A former investment manager I spoke to recently told me that this is exactly what is happening. He was rather more blunt though. Investors, he said, essentially dump companies onto public markets when they have extracted most of the value from them. Given that we have an ageing global population that is reliant on stock market performance to pay its pensions, if stock markets are increasingly made up of stuff the rich don’t want any more, will they provide the returns necessary to support an increasing proportion of the world’s people?

And thirdly, what about corporate governance? Most of our corporate governance reforms of the past three decades have been aimed at encouraging a longer-term outlook and curbing the excesses of public companies’ managers. Having realised that there is a limit to the impact non-executive directors can have, the UK government introduced the idea of shareholder stewardship. The Stewardship Code encourages institutional shareholders to act as joint stewards with company boards over the companies in which they invest. There is something almost quaint about this. Institutional investors with vast portfolios are even less likely to have an insight into what goes on in individual companies than the part-time non-executive directors are. But if the highest value companies are moving out of the public sphere anyway, what’s the point of applying increased regulation to the ones that are left? Isn’t it like building a dam half way across a river?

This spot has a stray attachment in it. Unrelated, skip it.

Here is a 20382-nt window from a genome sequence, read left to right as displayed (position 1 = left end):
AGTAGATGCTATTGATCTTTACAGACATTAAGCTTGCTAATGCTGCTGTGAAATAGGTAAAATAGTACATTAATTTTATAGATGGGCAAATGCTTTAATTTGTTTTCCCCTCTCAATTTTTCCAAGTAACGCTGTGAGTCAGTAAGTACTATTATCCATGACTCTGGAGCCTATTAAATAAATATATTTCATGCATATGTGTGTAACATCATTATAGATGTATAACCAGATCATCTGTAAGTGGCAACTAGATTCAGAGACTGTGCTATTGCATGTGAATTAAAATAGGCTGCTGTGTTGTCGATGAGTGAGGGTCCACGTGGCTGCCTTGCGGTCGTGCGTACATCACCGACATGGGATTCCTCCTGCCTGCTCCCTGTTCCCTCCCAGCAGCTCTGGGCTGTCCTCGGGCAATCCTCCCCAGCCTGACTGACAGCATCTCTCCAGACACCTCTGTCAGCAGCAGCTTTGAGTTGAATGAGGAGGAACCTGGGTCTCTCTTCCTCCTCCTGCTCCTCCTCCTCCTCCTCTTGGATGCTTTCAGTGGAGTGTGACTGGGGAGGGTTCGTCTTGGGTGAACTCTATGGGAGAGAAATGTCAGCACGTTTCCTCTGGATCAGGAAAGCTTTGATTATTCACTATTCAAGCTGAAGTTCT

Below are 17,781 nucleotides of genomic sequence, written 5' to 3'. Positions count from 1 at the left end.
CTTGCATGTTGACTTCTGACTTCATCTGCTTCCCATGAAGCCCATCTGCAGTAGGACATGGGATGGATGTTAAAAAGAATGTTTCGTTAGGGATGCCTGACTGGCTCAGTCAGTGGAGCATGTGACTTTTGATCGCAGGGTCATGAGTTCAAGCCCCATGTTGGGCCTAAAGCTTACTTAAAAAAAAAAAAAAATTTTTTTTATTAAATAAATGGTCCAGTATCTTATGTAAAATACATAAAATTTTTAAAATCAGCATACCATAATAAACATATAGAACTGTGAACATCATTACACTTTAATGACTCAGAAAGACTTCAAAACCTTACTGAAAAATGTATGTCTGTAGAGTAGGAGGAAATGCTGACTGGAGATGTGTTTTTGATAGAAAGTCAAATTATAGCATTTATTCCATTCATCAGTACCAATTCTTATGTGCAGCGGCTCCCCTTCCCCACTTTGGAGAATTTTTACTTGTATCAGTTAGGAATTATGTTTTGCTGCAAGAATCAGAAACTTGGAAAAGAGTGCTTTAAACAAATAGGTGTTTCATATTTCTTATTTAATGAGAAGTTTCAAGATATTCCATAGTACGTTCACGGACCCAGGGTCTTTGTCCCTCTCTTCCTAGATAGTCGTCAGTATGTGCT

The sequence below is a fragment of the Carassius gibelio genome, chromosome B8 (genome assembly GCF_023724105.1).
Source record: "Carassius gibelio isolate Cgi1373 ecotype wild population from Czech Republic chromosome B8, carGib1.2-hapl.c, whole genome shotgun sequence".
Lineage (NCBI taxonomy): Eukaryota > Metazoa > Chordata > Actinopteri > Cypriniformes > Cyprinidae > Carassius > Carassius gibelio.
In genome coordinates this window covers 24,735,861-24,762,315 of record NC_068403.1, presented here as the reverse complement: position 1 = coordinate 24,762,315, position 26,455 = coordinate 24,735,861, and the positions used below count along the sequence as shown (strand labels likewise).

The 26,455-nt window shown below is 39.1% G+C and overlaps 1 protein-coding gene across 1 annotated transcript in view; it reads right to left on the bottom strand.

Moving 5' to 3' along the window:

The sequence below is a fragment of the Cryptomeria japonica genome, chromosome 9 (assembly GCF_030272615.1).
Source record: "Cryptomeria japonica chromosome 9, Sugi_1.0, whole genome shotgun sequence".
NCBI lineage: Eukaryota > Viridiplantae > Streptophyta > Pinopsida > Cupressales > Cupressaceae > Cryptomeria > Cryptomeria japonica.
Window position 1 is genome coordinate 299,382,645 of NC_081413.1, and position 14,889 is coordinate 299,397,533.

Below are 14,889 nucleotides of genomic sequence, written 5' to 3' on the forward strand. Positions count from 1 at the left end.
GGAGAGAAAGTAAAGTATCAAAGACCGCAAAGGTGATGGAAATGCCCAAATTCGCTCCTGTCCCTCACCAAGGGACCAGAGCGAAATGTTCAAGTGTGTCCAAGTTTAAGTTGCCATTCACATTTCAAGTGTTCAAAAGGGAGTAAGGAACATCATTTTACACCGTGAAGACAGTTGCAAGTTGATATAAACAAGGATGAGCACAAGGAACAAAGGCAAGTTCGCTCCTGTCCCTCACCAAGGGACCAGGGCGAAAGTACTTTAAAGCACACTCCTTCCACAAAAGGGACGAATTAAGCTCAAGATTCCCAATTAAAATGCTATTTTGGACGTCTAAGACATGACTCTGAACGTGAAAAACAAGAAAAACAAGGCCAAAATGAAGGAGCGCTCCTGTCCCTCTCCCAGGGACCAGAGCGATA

It is still early days and, as the Schroders report said, equity markets are not finished yet. But a shift of capital away from public markets  is bound to have ramifications for business and society. The global super rich eschew public health, public education systems and public transport. If they are checking out of public markets too, the 21st century variant of capitalism might turn out to be very different from the one we have been used to.

Many of us have tended to regard Donald Trump as a throwback, appealing to outdated notions of nationalism and elected by ageing voters with ageing ideas. But what if he and, more importantly, the people who support him, represent the future shape of western capitalism? Might his ascendency be another symptom of power shifting to a new type of corporate interest? Perhaps historians will remember Mr Trump not as a diehard reactionary but as the first private equity president, the logical result of shifts in wealth and power already evident by the early 21st century.